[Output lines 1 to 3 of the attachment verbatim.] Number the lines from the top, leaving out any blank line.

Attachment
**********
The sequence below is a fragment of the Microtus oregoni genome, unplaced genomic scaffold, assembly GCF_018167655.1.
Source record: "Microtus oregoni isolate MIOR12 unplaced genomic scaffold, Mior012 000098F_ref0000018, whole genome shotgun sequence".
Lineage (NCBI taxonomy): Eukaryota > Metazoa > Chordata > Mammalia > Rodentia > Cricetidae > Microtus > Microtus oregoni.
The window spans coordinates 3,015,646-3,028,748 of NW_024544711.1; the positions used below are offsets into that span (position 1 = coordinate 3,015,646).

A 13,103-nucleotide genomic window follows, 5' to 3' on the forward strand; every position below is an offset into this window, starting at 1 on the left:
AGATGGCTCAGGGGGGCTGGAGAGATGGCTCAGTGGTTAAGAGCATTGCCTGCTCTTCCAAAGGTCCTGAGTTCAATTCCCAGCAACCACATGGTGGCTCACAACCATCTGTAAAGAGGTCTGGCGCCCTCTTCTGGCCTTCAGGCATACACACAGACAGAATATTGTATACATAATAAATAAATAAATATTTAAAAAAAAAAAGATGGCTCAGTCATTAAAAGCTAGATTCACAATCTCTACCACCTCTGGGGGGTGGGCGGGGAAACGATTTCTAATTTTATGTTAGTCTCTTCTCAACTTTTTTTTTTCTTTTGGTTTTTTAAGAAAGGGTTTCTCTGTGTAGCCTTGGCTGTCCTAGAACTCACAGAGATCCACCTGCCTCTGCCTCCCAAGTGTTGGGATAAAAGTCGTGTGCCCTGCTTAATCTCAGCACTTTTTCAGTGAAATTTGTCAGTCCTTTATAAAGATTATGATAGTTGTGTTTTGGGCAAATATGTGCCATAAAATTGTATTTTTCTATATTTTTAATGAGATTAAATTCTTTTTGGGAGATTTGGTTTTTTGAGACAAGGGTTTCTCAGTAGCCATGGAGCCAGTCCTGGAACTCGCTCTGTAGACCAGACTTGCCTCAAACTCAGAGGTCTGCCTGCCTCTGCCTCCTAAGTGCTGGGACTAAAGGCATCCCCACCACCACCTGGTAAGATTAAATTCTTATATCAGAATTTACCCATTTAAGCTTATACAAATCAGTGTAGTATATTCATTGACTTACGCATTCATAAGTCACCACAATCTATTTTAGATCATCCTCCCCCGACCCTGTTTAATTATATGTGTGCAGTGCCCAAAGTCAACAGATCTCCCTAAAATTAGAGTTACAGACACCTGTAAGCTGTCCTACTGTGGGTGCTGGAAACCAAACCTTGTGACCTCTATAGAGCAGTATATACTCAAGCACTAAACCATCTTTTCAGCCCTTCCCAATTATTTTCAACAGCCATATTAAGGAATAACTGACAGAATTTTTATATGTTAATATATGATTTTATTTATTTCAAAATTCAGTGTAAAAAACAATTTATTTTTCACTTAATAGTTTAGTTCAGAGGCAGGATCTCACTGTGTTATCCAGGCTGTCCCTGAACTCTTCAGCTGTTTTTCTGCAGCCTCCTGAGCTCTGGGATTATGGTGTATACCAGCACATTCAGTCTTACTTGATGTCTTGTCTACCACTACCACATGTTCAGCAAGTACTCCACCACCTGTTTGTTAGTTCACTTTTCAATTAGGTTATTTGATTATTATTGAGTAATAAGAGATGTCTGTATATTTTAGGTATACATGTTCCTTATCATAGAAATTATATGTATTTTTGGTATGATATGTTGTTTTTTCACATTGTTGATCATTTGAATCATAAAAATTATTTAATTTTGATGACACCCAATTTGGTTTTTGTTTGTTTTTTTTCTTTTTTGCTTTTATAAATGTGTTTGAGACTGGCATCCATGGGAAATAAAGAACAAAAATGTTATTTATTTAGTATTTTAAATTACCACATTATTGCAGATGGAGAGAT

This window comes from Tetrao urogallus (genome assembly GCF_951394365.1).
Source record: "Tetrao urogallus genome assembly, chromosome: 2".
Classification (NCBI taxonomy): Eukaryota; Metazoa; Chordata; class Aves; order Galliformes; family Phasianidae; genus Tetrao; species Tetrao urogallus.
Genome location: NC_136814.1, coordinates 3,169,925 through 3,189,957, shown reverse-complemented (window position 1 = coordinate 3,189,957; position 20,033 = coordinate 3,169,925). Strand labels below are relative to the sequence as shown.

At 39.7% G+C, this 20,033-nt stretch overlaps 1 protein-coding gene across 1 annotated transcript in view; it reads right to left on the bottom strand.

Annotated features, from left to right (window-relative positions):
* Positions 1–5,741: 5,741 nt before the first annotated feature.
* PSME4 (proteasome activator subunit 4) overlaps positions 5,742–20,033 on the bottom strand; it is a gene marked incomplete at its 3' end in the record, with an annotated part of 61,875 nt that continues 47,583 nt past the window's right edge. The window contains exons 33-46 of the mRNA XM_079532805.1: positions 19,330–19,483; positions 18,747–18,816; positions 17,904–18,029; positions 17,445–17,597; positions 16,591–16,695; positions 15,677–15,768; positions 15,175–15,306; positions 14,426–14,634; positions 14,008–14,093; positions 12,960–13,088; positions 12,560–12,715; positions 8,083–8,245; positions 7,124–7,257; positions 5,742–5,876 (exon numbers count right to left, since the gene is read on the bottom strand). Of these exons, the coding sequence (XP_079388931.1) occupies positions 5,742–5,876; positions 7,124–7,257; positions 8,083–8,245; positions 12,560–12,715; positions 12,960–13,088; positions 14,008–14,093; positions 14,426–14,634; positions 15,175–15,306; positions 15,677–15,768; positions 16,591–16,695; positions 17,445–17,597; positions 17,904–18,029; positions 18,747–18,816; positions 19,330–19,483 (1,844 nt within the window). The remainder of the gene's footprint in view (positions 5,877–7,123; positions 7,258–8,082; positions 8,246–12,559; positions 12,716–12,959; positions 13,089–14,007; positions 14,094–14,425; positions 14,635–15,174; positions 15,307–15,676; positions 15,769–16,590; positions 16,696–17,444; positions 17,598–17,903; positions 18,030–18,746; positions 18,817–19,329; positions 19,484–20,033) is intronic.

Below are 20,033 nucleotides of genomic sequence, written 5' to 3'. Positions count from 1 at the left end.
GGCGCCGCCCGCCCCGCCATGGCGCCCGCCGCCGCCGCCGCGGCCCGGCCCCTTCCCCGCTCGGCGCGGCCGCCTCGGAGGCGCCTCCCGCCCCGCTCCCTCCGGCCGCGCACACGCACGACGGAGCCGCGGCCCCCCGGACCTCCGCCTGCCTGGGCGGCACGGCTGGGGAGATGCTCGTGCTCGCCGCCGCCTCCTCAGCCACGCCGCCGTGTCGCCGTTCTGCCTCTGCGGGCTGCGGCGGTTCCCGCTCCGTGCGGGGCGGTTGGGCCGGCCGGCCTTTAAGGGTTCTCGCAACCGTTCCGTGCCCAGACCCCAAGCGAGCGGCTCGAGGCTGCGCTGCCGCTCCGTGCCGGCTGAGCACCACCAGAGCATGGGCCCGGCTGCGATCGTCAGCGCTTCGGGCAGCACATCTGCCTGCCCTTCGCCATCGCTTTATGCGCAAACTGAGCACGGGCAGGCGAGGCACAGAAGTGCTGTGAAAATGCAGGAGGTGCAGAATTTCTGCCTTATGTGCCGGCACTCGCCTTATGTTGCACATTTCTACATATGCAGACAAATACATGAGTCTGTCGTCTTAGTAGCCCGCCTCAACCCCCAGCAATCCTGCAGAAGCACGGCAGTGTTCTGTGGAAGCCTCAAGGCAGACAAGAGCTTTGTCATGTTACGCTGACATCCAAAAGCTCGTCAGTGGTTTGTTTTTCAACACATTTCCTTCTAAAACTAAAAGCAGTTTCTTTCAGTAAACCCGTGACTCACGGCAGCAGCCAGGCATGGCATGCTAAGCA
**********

The sequence below is a fragment of the Microtus oregoni genome, unplaced genomic scaffold, assembly GCF_018167655.1.
Source record: "Microtus oregoni isolate MIOR12 unplaced genomic scaffold, Mior012 000098F_ref0000018, whole genome shotgun sequence".
Lineage (NCBI taxonomy): Eukaryota > Metazoa > Chordata > Mammalia > Rodentia > Cricetidae > Microtus > Microtus oregoni.